Against the backdrop of a meeting of the Financial Action Task Force (FATF) in Beijing that assessed Islamabad’s efforts to counter terror financing, China on Thursday said its close ally Pakistan has made “visible progress” and should be backed by the world community.
India’s external affairs ministry declined to comment on the working of the multilateral watchdog, citing the confidentiality of its working, though spokesperson Raveesh Kumar noted that the FATF’s last plenary meeting in October had expressed “very serious concern” at Pakistan’s overall lack of progress in implementing an action plan.
Reports from Islamabad said a Pakistani delegation led by economic affairs minister Hammad Azhar had defended the country’s efforts to comply with the action plan at the meeting of FATF’s Asia Pacific Joint Group in Beijing even as the country sought to gain more time to fully implement the plan.
Pakistan was placed in FATF’s “grey list” in 2018 for not doing enough to counter the raising of funds by al-Qaeda, Taliban, Lashkar-e-Taiba and Jaish-e-Mohammed. Since then, it has missed several deadlines to implement the action plan. FATF’s next plenary meeting, to be held in Paris from February 16, will decide whether to retain Pakistan in the grey list or move it to the “black list”, which will entail harsher sanctions.
Chinese foreign ministry spokesperson Geng Shuang told a news briefing on Thursday he wasn’t aware of the details of the FATF meeting but added: “Pakistan has made all-out efforts to strengthen the domestic counter-terror financing regime with visible progress. Its political will and active efforts should be recognised and encouraged by the international community.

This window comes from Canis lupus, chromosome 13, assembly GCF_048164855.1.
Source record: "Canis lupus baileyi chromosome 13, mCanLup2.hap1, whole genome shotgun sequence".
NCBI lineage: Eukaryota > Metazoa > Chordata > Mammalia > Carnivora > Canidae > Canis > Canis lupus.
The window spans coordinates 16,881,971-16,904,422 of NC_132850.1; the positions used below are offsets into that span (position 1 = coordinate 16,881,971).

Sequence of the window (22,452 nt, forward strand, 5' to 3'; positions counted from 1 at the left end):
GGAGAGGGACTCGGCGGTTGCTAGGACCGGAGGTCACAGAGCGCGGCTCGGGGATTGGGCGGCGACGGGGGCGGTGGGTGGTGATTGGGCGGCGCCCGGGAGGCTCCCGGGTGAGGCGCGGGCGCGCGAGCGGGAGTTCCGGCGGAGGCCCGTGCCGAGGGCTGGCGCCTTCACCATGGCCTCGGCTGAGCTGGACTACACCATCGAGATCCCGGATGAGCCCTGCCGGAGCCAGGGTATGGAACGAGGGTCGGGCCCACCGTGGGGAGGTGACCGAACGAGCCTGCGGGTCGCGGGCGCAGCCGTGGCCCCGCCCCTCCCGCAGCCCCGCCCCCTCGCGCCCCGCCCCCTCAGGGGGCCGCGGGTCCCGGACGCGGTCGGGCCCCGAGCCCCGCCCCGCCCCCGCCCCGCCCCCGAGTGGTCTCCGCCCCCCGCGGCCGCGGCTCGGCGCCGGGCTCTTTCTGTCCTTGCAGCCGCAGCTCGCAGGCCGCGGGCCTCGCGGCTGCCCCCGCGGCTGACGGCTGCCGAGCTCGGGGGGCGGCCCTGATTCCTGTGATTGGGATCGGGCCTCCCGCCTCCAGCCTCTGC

“We hope FATF will offer Pakistan constructive support and assistance in its continued efforts to improve its counter-terrorism financing system and effectively fight terrorist financing.”
China is the current president of FATF and co-chair of the Asia Pacific Joint Group. Geng added China will continue to uphold an impartial and constructive attitude in discussions.
In New Delhi, external affairs ministry spokesperson Kumar said India presumes that FATF will evaluate Pakistan’s progress on the basis of set criteria. “You may recall that at the last plenary meeting in Paris in October, the body had expressed very serious concerns with the overall lack of progress by Pakistan to address its terror financing risks,” he said.
People familiar with developments said Pakistan is backing on support from China, Malaysia and Turkey to stymie any possible move to put it in the black list. The most likely outcome of the upcoming Paris meeting will be that Pakistan will remain in the grey list for at least another six months, they said.